NPA strongly believes our sharp focus on advocacy will allow the dietary supplements industry to maintain its existence and thrive. Public perception and advocacy are essential in determining how our members function in the marketplace. Participation and involvement in advocacy provide significant ROI for the industry that can be identified through economic impacts, such as increased costs or opportunities for growth.

I realize that advocating for change to public policy can appear intimidating for many; some might even be unsure of the political process, and some might even fear they may say or do the wrong thing.

But there is not one elected official who knows your business better than you. Most officials know very little about dietary supplements’ health benefits or the effects that vitamin deficiencies can have on youth or the elderly. Elected officials rely on us to help them understand these issues and help guide policy decisions.

We need to change the narrative and tell the story about how our industry helps Americans who rely on our products for their health. We must share the stories about the millions invested in research and development each year toward creating innovative, more effective products.

I often hear about the good old days when advocacy typically meant a simple meeting with the likes of the great Senators Orrin Hatch or Tom Harkin. Unfortunately, those days are behind us, and we need to build the bench of the next great industry champions.

Prior to my role with the Natural Products Association, I was involved in state government and helping elect candidates for state office. One of the advantages of state advocacy is that state legislators and their staff are often more accessible and easier to build a relationship with than members of Congress.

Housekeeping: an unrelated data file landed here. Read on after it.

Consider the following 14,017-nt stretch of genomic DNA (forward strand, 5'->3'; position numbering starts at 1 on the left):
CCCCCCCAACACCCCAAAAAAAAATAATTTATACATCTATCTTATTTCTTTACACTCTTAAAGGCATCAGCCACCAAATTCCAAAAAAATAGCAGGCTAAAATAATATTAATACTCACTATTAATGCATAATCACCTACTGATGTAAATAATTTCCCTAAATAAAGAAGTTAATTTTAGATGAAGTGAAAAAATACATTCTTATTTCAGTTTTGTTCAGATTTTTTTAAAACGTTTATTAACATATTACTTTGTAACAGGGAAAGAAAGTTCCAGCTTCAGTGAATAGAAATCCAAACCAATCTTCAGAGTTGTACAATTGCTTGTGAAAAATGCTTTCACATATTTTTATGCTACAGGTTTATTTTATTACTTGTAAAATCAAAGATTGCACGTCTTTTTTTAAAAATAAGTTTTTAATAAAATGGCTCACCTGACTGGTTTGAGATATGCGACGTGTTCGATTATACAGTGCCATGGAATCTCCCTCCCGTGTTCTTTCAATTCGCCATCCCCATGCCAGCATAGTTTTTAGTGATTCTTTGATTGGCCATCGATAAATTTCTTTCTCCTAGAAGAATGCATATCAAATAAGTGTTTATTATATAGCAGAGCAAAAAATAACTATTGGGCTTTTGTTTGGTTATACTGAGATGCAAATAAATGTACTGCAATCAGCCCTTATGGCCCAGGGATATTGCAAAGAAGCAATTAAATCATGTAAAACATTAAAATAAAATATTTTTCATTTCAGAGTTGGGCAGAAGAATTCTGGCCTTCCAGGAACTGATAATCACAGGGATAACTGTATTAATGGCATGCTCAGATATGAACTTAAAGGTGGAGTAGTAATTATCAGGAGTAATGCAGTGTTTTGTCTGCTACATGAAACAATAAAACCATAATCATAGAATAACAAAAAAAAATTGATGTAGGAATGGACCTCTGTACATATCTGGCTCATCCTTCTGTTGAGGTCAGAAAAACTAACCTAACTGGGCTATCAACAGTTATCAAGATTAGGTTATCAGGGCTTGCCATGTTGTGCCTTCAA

Often, constituents can speak directly to their state representatives via phone calls or walk-in appointments. Additionally, congressional gridlock has never been more apparent, and establishing relationships at the state level can have a far greater impact. Not to mention, 45 U.S. senators and 219 members of the U.S. House of Representatives previously served in their respective state legislatures.

The importance of advocacy at all levels of government cannot be overstated and takes all forms. From grassroots efforts to direct lobbying, it takes a village to continue to adapt to a changing political landscape while maintaining strong relationships and messaging.

The rise in the weight-loss drug market, the negative press, and new laws in New York show legislative and regulatory changes directly impact the industry. It is the responsibility of all of us to advocate for the industry, especially when the government, media and academia overstep. Getting involved with NPA is a perfect place to start.

Dietary supplements are important to nearly 80% of the population, and it’s critical that our collective industry ensures lawmakers understand the value and importance of our products to customers’ health. There is no time to wait while governments consider over-regulation that would impact all our businesses.

We must act now to protect our industry.

About the Author(s)

Kyle Turk

Director of Government Affairs, Natural Products Association (NPA)

Kyle Turk is the director of government affairs for the Natural Products Association (NPA), where he works with members to advance the organization’s federal and state public policy initiatives.